“If we allow our territory to be occupied by mining companies, it will create a precedent for them to enter any community. And that would mean death for us.”
Simone is one of the Karipuna people who live in the indigenous territories of Uaçá, Juminã and Galibi, in Oiapoque, Brazil. The territory is located in the extreme north of the state of Amapá and borders on French Guyana. The municipalities of Calçoene, Serra do Navio and Pedra Branca do Amapari lie to the south. To the west lies Laranjal do Jari and to the east the Atlantic Ocean.
Simone was interviewed by “Voice of the Amazon,” a project of the communication team of the Pan-Amazonian Ecclesial Network, Repam, in collaboration with Verbo Filmes, a Catholic production company linked to the Congregation of the Divine Word Missionaries, and the Jesuit-run UNICAP Humanitas Institute.
Simone insists that, whatever plan or project the government intends developing in the indigenous territories, the local people must be “consulted and listened to.”
A decree that would mean death
According to Simone, and to the Galibi Marworno, Palikur, Galibi Oiapoque and Karipuna people, a recent Federal Government decree authorising mining in the National Reserve of Copper and Associates (RENCA), would mean the death of the local indigenous people. The RENCA covers an area of over 46,000 square kilometres, home to a variety of communities.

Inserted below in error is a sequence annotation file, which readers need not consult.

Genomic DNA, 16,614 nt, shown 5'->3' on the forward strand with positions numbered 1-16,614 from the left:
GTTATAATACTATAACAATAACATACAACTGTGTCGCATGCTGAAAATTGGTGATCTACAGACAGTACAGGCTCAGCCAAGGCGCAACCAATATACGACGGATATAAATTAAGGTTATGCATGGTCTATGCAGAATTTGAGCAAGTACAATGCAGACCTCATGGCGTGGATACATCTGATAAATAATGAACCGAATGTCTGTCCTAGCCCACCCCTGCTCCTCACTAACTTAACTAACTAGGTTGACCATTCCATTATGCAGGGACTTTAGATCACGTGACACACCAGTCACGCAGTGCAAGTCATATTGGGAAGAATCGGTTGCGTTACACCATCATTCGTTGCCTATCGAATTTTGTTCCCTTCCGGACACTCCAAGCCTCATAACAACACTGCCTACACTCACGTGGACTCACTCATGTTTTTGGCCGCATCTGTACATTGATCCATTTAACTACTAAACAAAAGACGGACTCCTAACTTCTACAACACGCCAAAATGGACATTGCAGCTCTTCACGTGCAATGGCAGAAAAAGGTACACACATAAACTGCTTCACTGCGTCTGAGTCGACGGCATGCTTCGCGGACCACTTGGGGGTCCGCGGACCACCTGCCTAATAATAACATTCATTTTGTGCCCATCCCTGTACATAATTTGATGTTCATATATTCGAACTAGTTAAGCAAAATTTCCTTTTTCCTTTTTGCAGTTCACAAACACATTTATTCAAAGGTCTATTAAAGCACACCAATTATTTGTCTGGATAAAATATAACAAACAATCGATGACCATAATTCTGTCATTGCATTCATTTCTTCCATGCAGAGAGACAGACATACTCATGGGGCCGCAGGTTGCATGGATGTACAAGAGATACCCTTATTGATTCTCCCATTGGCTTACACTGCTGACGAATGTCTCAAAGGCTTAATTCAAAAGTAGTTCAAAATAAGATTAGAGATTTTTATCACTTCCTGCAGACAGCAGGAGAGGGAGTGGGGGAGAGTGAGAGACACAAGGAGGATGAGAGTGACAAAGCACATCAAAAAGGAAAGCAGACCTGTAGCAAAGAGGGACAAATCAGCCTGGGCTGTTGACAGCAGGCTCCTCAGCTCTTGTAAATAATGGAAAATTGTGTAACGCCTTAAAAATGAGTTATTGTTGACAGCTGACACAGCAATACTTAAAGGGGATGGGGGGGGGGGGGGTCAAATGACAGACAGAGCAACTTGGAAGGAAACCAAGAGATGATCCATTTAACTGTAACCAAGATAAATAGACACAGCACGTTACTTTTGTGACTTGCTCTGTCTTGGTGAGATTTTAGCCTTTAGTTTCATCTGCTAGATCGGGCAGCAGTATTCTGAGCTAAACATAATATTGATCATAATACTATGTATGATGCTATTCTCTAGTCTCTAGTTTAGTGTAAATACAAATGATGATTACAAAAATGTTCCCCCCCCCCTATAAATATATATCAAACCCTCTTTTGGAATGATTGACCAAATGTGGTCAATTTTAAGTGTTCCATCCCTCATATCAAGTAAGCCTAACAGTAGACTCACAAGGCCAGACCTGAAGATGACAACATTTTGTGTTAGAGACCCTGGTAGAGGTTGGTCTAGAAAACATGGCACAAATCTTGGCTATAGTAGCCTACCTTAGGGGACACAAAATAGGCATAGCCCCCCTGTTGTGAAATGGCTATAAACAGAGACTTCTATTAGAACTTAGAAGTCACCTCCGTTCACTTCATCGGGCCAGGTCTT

“If we let these companies enter a region,” says Simone, “we create a precedent for them to enter any community. For us that would mean death.”
The impact of mining companies
Simone explains how all the people of the region have come together to discuss how to prevent the implementation of the decree. They are concerned about mining companies settling in the region and fear contamination of rivers and streams, as well as the general environmental and social consequences of the project.
Our unity is our defence
Simone is critical of the decisions taken vertically by the government: “When we see such projects arriving so suddenly, from the top down… we, who are guardians of our territories, must simply to take note. So we decided to join forces to defend ourselves: when one of us is affected, we are all affected”. Simone points out how eleven indigenous peoples live in the area covered by the RENCA, in Amapá and in the north of Pará, and others have yet to be recorded. “We want to be consulted and respected”, she says. “The authorities must listen to us before making any decision, before sending any companies onto our land”.
With thanks to Vatican News and Cristiane Murray, where this article originally appeared.